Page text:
How do you keep track of all these people you talk to?

Karen: When we started this in 2013, I recorded the names of each person we spoke with. Looking back, I’ve written down over 2,000 names of young people Bruce and I have personally introduced to Buddhism. Several of them received the Gohonzon and some have introduced their friends who have become members of the SGI-USA. We keep the stack of cards with everyone’s name written on them in a drawer next to our Buddhist altar and chant for the absolute happiness of each person.

Bruce: I make sure to go through those cards every day and chant to deepen each person’s connection to Buddhism. Chanting every day for them and looking forward to meeting new people gives me so much energy and excitement for life. Through introducing people to Buddhism, I have created countless human connections and magical moments with people.

The Krauts have written down more than 2,000 names of people with whom they have shared Nichiren Buddhism. Every day, Bruce chants “to deepen each person’s connection to Buddhism.” Photo: Ken O’Ferrall.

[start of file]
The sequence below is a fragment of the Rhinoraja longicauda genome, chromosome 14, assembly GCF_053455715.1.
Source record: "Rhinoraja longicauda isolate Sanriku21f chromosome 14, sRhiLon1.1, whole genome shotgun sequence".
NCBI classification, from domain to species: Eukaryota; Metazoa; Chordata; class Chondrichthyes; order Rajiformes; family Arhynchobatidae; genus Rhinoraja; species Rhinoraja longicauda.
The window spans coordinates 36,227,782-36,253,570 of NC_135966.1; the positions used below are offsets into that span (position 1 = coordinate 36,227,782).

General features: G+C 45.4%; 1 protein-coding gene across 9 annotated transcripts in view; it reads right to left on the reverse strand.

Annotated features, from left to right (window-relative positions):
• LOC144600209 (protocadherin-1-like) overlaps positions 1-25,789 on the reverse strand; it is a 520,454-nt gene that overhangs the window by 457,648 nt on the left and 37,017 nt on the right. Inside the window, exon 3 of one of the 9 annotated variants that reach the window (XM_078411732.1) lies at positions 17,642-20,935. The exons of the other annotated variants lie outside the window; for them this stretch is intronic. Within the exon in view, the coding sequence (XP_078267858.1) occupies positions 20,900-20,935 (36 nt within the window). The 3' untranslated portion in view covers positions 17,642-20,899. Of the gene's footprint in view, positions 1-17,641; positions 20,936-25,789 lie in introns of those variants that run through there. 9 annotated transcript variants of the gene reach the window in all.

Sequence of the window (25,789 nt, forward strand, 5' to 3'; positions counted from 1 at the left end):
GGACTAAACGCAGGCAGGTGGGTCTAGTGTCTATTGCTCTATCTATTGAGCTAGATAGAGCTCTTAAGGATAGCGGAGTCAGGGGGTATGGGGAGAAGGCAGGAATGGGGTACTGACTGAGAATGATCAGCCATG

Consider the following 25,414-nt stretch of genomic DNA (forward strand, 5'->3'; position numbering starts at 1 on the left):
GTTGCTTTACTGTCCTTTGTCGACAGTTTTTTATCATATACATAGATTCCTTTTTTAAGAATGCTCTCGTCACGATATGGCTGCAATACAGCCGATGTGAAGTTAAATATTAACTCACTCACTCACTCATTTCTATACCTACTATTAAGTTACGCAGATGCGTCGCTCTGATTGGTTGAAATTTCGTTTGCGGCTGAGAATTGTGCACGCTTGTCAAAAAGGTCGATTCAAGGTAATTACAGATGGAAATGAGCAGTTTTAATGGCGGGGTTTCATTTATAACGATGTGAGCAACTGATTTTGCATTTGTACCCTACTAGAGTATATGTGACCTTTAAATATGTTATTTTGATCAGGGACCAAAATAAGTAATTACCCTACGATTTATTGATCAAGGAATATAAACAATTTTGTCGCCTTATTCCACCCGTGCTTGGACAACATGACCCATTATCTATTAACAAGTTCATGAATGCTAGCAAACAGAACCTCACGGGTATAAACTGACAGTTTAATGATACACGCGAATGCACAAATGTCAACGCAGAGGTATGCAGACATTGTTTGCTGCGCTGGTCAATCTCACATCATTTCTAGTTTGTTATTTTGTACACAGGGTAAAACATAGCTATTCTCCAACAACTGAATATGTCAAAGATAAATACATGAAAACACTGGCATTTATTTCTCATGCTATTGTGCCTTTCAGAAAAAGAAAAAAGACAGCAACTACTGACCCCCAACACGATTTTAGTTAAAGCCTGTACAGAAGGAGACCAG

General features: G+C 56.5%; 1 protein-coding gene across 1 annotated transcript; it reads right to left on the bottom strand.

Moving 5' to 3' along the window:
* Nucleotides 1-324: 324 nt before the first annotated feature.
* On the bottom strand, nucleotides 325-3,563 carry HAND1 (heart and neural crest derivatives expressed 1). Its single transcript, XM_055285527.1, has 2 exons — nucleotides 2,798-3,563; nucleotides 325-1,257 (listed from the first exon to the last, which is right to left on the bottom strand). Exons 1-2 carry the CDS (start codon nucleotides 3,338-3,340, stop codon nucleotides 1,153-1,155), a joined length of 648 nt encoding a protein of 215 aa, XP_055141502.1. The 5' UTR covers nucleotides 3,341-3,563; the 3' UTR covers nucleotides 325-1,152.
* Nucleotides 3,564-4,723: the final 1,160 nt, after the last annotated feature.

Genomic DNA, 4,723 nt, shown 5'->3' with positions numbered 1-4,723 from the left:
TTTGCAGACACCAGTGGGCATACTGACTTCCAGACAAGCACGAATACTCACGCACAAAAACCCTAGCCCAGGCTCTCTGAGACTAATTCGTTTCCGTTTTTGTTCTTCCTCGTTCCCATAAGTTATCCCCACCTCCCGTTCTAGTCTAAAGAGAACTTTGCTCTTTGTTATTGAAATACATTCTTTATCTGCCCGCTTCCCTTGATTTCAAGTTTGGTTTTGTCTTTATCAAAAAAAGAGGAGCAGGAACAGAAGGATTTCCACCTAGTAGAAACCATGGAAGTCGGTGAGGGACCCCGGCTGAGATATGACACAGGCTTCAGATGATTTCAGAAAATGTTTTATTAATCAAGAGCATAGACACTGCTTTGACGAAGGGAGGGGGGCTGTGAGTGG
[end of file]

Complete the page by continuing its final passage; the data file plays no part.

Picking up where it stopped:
What have you learned about young people through your many conversations?

Karen: I love youth! Youth are open-minded and bright. When I see a young person, all I think about is how much potential they have and that their development is what will make a hopeful future.

What have you learned from this experience?

Bruce: I have so much appreciation for my illness. While I am still afflicted with Parkinson’s, I can talk, walk, take care of many tasks on my own, and even lift weights at a local gym! In fact, each week, I drive over one hour to Riverside, California, to introduce people to Buddhism and attend SGI meetings.

My illness has taught me what is essential in life: giving limitless courage and hope to people by telling them about our Buddhist practice.

Karen: If Bruce had not become ill, I would not have overcome my self-absorbed nature and made a truly deep commitment to his happiness. I feel that together we have truly changed our karma into our mission.